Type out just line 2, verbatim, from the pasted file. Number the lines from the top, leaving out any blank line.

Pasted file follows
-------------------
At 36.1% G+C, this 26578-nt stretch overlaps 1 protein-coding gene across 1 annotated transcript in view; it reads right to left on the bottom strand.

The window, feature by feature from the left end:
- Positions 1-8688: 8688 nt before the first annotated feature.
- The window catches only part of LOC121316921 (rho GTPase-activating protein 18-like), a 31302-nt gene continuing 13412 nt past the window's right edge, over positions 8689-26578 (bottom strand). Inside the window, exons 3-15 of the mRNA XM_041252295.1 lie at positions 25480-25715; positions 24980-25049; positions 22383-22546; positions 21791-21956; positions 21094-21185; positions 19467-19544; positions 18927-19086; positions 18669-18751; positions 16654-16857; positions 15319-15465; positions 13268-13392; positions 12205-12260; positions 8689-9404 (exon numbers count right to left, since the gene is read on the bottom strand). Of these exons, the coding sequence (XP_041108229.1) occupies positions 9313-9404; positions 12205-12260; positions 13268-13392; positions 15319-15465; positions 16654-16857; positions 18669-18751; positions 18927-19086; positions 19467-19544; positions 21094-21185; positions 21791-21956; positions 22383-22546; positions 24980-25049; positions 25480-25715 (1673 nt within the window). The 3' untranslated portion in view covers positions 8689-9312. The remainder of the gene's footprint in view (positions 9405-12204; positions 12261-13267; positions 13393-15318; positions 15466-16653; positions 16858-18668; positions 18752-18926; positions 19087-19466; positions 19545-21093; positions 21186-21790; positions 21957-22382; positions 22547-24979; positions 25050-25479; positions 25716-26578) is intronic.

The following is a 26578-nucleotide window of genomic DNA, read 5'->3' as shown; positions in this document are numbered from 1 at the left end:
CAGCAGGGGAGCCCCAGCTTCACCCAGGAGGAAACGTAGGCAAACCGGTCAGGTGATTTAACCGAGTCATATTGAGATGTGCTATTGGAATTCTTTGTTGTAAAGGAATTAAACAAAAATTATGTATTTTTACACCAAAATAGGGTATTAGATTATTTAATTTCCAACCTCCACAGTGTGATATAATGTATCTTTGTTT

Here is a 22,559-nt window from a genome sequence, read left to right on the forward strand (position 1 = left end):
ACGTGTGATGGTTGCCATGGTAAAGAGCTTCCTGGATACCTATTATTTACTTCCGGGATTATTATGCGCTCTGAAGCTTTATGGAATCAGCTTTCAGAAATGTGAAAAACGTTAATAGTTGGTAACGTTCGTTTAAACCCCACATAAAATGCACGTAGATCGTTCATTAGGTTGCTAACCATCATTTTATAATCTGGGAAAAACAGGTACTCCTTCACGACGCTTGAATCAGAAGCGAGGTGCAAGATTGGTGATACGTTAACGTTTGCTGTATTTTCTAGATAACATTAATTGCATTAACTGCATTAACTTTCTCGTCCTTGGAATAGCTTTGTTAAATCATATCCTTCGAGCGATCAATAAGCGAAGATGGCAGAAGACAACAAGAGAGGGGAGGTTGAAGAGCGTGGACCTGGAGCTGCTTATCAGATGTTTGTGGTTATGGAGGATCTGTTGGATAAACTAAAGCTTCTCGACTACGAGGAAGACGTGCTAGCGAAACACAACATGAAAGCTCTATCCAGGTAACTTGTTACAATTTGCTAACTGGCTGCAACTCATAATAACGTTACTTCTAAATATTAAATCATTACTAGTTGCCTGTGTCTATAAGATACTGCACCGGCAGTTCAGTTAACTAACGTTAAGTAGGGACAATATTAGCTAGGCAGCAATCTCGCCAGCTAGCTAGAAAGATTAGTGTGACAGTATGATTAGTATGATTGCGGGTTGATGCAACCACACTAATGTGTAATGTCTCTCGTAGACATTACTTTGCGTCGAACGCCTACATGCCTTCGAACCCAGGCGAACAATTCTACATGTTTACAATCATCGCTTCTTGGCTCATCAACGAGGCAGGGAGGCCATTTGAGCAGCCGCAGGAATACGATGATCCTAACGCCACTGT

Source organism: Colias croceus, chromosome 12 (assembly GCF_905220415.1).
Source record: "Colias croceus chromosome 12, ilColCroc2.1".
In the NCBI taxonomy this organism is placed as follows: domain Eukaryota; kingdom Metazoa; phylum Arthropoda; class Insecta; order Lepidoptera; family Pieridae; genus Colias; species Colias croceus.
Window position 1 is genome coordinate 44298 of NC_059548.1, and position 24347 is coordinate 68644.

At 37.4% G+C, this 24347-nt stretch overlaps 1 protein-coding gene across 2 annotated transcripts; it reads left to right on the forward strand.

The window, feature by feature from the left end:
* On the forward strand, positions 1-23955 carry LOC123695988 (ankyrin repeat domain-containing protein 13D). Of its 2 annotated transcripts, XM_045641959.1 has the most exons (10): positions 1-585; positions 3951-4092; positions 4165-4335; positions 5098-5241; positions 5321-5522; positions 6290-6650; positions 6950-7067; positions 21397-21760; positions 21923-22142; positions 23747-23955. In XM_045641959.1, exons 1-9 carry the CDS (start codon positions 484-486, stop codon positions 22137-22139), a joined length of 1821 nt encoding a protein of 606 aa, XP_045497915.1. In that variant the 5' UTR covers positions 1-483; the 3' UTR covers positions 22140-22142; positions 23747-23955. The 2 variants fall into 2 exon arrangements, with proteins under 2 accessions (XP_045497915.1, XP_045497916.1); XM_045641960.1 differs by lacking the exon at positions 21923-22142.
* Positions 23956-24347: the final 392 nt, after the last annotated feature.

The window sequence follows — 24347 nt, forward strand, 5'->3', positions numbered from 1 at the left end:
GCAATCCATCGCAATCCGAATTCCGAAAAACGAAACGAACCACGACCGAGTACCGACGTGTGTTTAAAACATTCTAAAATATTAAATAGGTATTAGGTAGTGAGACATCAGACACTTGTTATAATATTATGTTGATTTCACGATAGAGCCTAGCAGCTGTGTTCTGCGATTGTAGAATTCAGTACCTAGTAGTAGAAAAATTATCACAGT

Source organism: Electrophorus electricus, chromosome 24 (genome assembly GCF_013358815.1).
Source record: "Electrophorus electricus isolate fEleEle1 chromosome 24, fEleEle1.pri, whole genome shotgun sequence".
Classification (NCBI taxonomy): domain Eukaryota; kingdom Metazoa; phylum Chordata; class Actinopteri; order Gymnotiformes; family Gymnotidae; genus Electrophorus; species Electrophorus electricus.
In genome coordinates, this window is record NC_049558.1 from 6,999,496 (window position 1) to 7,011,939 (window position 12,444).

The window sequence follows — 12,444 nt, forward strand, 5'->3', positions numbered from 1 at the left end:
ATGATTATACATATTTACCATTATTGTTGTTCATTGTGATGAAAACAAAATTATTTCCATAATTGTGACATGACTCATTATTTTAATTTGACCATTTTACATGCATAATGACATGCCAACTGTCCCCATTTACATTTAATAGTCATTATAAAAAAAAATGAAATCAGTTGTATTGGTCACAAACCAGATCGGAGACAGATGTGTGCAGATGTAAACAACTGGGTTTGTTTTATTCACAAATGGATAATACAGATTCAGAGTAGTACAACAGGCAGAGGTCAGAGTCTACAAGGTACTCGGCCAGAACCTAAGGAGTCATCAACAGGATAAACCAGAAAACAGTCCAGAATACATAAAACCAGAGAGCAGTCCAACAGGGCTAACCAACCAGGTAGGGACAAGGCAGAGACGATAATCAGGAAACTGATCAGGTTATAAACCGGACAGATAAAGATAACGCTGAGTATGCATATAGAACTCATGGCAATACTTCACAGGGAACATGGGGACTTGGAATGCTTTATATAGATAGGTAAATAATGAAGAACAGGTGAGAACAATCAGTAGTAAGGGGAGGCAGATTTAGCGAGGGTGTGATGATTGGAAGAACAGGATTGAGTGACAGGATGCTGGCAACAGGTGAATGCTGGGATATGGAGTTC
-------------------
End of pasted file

The window, feature by feature from the left end: